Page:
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There's no arguing with the math: For many coffee farmers in Ethiopia, poverty is their only pay for a product that fattens corporate coffers around the world.
That's the lesson Tadesse Meskela, an Ethiopian coffee activist, offered to a crowd of Boston University during a stop on his Oxfam-sponsored seven-city tour to raise awareness about the gross inequities in the global coffee trade and to promote "Black Gold," a new documentary about that industry.
In a small but packed auditorium, Meskela walked the students through the maze of market factors that cut coffee farmers out of their fair share of profit for a commodity that's worth, by some accounts, $80 billion a year in retail sales.
Converting Ethiopian currency into dollars, one student quickly calculated the true cost of that imbalance: What farmers sell for pennies a pound, large coffee roasters can command $14.
"That's a little more than 100 times what the farmer gets," said the student.
Getting more of those profits into the pockets of farmers is the main objective of the Oromia Coffee Farmers Cooperative Union (OCFCU)—a 90,000-member organization with which Oxfam America has worked for four years. Meskela is the union's manager and the "star" of "Black Gold," which explores the links between the multinational coffee corporations and the poverty that plagues so many of Ethiopia's coffee growers.
Across the country, about 15 million people rely on coffee for income. Fluctuations in its global price leave growers struggling to feed their families and send their children to school—a luxury many simply can't afford.
Membership in the union helps farmers tap into the "fair trade" market which guarantees them a higher price for their beans—sometimes three times what local dealers and exporters offer. Fair trade rules also ensure that some of those higher earnings are set aside to improve the farmers' communities through the construction of schools, health clinics, and clean water supply systems.
Founded in 1999, OCFCU has already facilitated the construction of four new schools, 17 extra classrooms, four health clinics, and three new water supply systems. Every cup of fair trade coffee consumers here in the United States drink will help improve even more the lives of farmers scattered through the cool, green hills of Oromia.
But what surprised Meskela most as he traveled from Boston to Madison—with stops in New York City, Washington, D.C., Nashville, Chicago, and Milwaukee—was how little people really knew about the brew that gets them up and going in the morning.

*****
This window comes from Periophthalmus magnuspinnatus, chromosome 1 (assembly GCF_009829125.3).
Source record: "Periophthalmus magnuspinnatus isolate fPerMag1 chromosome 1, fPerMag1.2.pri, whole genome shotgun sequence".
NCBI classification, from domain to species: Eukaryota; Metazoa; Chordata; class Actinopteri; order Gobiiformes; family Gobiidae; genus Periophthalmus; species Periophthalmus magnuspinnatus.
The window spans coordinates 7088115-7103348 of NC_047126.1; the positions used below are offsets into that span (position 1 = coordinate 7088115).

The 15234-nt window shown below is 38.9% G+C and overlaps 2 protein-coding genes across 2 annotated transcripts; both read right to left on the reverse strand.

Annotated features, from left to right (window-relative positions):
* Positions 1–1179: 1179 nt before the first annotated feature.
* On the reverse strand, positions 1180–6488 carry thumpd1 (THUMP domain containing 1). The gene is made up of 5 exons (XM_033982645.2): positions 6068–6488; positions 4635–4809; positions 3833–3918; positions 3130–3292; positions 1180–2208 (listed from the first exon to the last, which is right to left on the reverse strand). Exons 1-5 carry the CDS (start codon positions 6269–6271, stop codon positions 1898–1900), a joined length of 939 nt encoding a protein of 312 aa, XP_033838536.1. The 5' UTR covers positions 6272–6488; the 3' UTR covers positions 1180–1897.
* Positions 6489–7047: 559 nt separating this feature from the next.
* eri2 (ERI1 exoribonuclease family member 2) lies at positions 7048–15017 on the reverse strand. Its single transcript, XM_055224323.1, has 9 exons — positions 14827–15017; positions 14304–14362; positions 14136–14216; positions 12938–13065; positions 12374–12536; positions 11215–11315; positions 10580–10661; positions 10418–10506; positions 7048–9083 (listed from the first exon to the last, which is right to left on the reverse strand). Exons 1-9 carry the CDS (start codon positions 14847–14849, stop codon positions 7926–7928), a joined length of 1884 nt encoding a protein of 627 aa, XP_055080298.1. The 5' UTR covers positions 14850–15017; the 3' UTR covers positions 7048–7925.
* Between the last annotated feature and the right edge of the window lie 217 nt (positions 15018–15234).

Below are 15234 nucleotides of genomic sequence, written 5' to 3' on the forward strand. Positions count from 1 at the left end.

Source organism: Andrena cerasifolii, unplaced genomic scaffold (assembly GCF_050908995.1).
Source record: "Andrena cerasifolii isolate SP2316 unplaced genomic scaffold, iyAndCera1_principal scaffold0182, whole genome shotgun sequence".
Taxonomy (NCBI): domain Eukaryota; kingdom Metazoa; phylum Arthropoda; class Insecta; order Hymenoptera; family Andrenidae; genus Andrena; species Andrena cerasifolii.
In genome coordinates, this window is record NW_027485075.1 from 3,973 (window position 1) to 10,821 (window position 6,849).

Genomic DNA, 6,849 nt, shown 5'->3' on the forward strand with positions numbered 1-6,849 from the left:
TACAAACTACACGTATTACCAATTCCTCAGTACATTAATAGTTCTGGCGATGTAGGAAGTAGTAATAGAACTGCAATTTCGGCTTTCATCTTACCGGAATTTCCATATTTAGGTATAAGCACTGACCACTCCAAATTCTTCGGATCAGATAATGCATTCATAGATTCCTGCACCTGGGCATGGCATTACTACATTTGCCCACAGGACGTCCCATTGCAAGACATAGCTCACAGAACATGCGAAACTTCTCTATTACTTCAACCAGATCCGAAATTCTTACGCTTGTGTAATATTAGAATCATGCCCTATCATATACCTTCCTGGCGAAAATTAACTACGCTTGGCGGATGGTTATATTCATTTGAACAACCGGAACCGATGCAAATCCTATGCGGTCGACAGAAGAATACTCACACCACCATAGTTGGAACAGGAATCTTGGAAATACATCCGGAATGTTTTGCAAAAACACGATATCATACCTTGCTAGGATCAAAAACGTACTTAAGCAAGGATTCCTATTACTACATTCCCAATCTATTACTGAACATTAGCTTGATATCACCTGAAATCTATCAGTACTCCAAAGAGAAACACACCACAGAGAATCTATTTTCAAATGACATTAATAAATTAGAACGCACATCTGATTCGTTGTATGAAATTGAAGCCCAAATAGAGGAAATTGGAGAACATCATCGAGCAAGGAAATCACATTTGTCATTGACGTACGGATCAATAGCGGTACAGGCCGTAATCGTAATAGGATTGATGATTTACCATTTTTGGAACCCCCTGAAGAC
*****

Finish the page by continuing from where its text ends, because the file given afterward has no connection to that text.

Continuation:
"What I noticed was 95 percent, and above, do not know where coffee comes from," said Meskela. "They don't know the life of the person behind the cup." It's that farmer—laboring hard in an industry dominated by a market that puts the needs of growers last—that Meskela wants consumers to understand and appreciate.
"We have to create connections with producers—and awaken all Americans," he said.
Roots in the countryside
Meskela has a deep affinity for coffee growers and the hardship that defines their days. From the Oromia region himself, he grew up in a large farming family. But unlike many other farm children, Meskela got to go to school—as did every one of his siblings.
"My father is unique," said Meskela with pride. "He has sent all of his children to school. He was the first person to send a girl to school in the 1950s from our Oromo culture. If all of us had stayed on the farm we would have been poorer and poorer because the land would be shared among 13 of us."
Instead, among his brothers and sisters he now counts two engineers (civil and electric), an accountant, two secretaries, a draftswoman, and a high school principal. Meskela himself graduated from college with a degree in agricultural economics.
While some family members are still on the farm plowing fields of a grain called teff, education has offered his brothers and sisters a range of opportunities that Meskela would like to see others be able to take advantage of, too. Making trade fair is the first step in that direction—and educating consumers about the links between their morning cups of coffee and the growers who produce the beans is critical.
"All of them say 'what shall we do?'" said Meskela, recounting the reactions he heard time and again after people watched "Black Gold" or heard him give a presentation. "The first thing you can do is buy fair trade coffee. And the second is support us in campaigning to get a better price."